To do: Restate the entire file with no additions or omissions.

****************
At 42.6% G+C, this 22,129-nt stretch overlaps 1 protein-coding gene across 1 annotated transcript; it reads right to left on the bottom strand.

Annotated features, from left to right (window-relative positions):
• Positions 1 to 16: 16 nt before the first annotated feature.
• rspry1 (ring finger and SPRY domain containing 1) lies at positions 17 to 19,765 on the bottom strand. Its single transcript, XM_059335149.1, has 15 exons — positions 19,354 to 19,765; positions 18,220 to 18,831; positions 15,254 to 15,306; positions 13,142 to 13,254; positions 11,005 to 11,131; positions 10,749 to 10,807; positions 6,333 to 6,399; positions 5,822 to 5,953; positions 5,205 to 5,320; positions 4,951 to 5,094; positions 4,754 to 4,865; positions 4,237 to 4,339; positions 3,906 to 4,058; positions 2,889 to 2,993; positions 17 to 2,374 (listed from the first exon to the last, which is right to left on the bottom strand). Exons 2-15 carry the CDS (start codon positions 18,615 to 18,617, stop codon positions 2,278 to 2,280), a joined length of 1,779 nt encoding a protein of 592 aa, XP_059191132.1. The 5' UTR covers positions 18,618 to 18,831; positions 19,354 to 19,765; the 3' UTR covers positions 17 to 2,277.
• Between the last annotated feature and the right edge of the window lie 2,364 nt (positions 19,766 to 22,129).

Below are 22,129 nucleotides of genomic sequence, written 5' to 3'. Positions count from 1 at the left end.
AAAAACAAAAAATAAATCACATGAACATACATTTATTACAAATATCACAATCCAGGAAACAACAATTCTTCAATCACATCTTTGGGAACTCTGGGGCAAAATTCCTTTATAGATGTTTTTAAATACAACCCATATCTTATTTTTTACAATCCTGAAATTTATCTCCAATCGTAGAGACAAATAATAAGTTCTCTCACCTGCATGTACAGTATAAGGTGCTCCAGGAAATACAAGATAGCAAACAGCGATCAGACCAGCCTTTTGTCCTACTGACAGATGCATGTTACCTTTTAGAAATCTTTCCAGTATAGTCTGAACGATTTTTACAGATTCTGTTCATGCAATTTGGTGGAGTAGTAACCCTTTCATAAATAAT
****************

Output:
At 42.6% G+C, this 22,129-nt stretch overlaps 1 protein-coding gene across 1 annotated transcript; it reads right to left on the bottom strand.

Annotated features, from left to right (window-relative positions):
• Positions 1 to 16: 16 nt before the first annotated feature.
• rspry1 (ring finger and SPRY domain containing 1) lies at positions 17 to 19,765 on the bottom strand. Its single transcript, XM_059335149.1, has 15 exons — positions 19,354 to 19,765; positions 18,220 to 18,831; positions 15,254 to 15,306; positions 13,142 to 13,254; positions 11,005 to 11,131; positions 10,749 to 10,807; positions 6,333 to 6,399; positions 5,822 to 5,953; positions 5,205 to 5,320; positions 4,951 to 5,094; positions 4,754 to 4,865; positions 4,237 to 4,339; positions 3,906 to 4,058; positions 2,889 to 2,993; positions 17 to 2,374 (listed from the first exon to the last, which is right to left on the bottom strand). Exons 2-15 carry the CDS (start codon positions 18,615 to 18,617, stop codon positions 2,278 to 2,280), a joined length of 1,779 nt encoding a protein of 592 aa, XP_059191132.1. The 5' UTR covers positions 18,618 to 18,831; positions 19,354 to 19,765; the 3' UTR covers positions 17 to 2,277.
• Between the last annotated feature and the right edge of the window lie 2,364 nt (positions 19,766 to 22,129).

Below are 22,129 nucleotides of genomic sequence, written 5' to 3'. Positions count from 1 at the left end.
AAAAACAAAAAATAAATCACATGAACATACATTTATTACAAATATCACAATCCAGGAAACAACAATTCTTCAATCACATCTTTGGGAACTCTGGGGCAAAATTCCTTTATAGATGTTTTTAAATACAACCCATATCTTATTTTTTACAATCCTGAAATTTATCTCCAATCGTAGAGACAAATAATAAGTTCTCTCACCTGCATGTACAGTATAAGGTGCTCCAGGAAATACAAGATAGCAAACAGCGATCAGACCAGCCTTTTGTCCTACTGACAGATGCATGTTACCTTTTAGAAATCTTTCCAGTATAGTCTGAACGATTTTTACAGATTCTGTTCATGCAATTTGGTGGAGTAGTAACCCTTTCATAAATAAT